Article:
Does CPAP improve sexual QOL in women with sleep apnea?
Long-term sexual quality of life (QOL) may be improved in women with obstructive sleep apnea (OSA) who are using continuous positive airway pressure (CPAP) for at least 4 hours a night, according to a follow-up study in JAMA Otolaryngology – Head & Neck Surgery. Previous studies had only seen improved sexual QOL in men with OSA following CPAP treatment.
This study included 182 adult patients with newly diagnosed OSA who were prescribed CPAP. Of the 182 participants, 115 (63.2%) were men (mean [SD] age, 47.2 [12.3] years) and 137 (75.3%) were white. The participants were obese (mean [SD] body mass index [BMI], 31.9 [6.7]) and had severe OSA (mean [SD] apnea-hypopnea index, 32.5 [23.8] events per hour). The cohort also had QOL comorbidities (mean [SD] Functional Comorbidity Index, 2.2 [1.7]). Of the participant group, there were 72 CPAP users (mean [SD], 6.4 [1.2] hours per night) and 110 nonusers.
The researchers used the Symptoms of Nocturnal Obstruction and Related Events-25 (SNORE-25), a five-point Likert scale, to assess QOL change in OSA. They also created a sexual QOL domain from the 2 sex-specific items in the questionnaire (“Because of medical problem, unable to have sexual relations” and “Lack of desire for sexual relations”). Using the mean for the responses to those 2 questions, they created a sexual QOL score ranging from 0 to 5 (a higher score is worse). Both the CPAP users and nonusers had a clinically important baseline deficit in sexual QOL. But at 12 months, CPAP users experienced a mean improvement in QOL (mean [SD] change, 0.7 [1.2]; 95% CI, 0.4-1.0; ES (mean change score divided by the baseline SD), 0.60). Nonusers had no significant change in sexual QOL at 12 months (mean [SD] change, 0.1 [1.1]; 95% CI, -0.1 to 0.4; ES, 0.11).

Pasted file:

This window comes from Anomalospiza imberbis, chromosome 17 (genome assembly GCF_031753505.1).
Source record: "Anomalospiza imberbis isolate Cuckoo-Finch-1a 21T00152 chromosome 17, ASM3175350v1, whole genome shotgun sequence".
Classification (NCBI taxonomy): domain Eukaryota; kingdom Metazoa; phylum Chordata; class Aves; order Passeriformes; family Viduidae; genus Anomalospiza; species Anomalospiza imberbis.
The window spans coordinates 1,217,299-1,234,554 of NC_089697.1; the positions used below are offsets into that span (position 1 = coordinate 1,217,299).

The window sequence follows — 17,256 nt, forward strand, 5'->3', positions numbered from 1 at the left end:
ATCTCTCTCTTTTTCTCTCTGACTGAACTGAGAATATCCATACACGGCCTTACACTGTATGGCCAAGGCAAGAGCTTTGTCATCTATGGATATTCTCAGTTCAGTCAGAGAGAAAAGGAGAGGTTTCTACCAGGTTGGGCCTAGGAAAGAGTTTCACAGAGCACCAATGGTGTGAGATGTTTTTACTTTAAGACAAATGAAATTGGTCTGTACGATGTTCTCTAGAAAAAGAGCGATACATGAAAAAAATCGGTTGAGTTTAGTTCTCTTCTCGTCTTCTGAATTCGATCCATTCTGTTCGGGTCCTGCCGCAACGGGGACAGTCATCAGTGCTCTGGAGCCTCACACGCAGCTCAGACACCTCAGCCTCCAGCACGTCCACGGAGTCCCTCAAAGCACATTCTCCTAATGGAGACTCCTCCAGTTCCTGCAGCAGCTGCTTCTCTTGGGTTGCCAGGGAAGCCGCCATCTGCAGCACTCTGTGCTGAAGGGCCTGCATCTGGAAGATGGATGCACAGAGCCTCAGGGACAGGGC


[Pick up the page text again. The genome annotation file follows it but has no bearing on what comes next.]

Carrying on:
In unadjusted analysis, CPAP users had greater improvement than nonusers with a moderate ES (unadjusted difference, 0.54; 95% CI, 0.18-0.90; ES, 0.47). The association remained after adjusting for age, sex, race, marital status, income and education levels, BMI, apnea-hypopnea index, and the Functional Comorbidity Index. Adjusted and unadjusted subgroup analysis in women showed that CPAP users had a greater improvement in sexual QOL at 12 months than nonusers (unadjusted difference, 1.24; 95% CI, 0.51-1.96; ES, 0.80; adjusted difference, 1.34; 95% CI, 0.50-2.18; ES, 0.87). However, adjusted and unadjusted analysis in men revealed no significant difference in sexual QOL between CPAP users and nonusers (unadjusted difference, 0.14; 95% CI, -0.23 to 0.51; ES, 0.17; adjusted difference, 0.16; 95% CI, -0.26 to 0.58; ES, 0.19). In fully adjusted analyses, the addition of marital status alone to the initial model slightly weakened the association (adjusted difference, 0.31; 95% CI, -0.09 to 0.71). The addition of income level alone strengthened the association (adjusted difference, 0.55; 95% CI, 0.15-0.94) but the addition of education slightly weakened the association (adjusted difference, 0.35; 95% CI, -0.03 to 0.74).
The researchers believe the study supported their hypothesis that long-term CPAP use improves sexual QOL in a cohort of patients with OSA. However, they were surprised to find that subgroup analysis showed that men had no treatment outcome, while women had a pronounced treatment outcome in sexual QOL. This result differs from previous studies that returned a more pronounced outcome in men. They also note a few strengths and limitations to this study. Among the mentioned strengths were the measurement of CPAP use, a broad sample of patients with OSA, a validated QOL instrument and inclusion of a general population with OSA. Among the mentioned limitations were not using a validated instrument for measuring sexual QOL and the scope of the QOL assessment. The researchers believe that future research should include a larger multicenter trial that compares CPAP with less cumbersome treatments and using a validated sexual QOL instrument.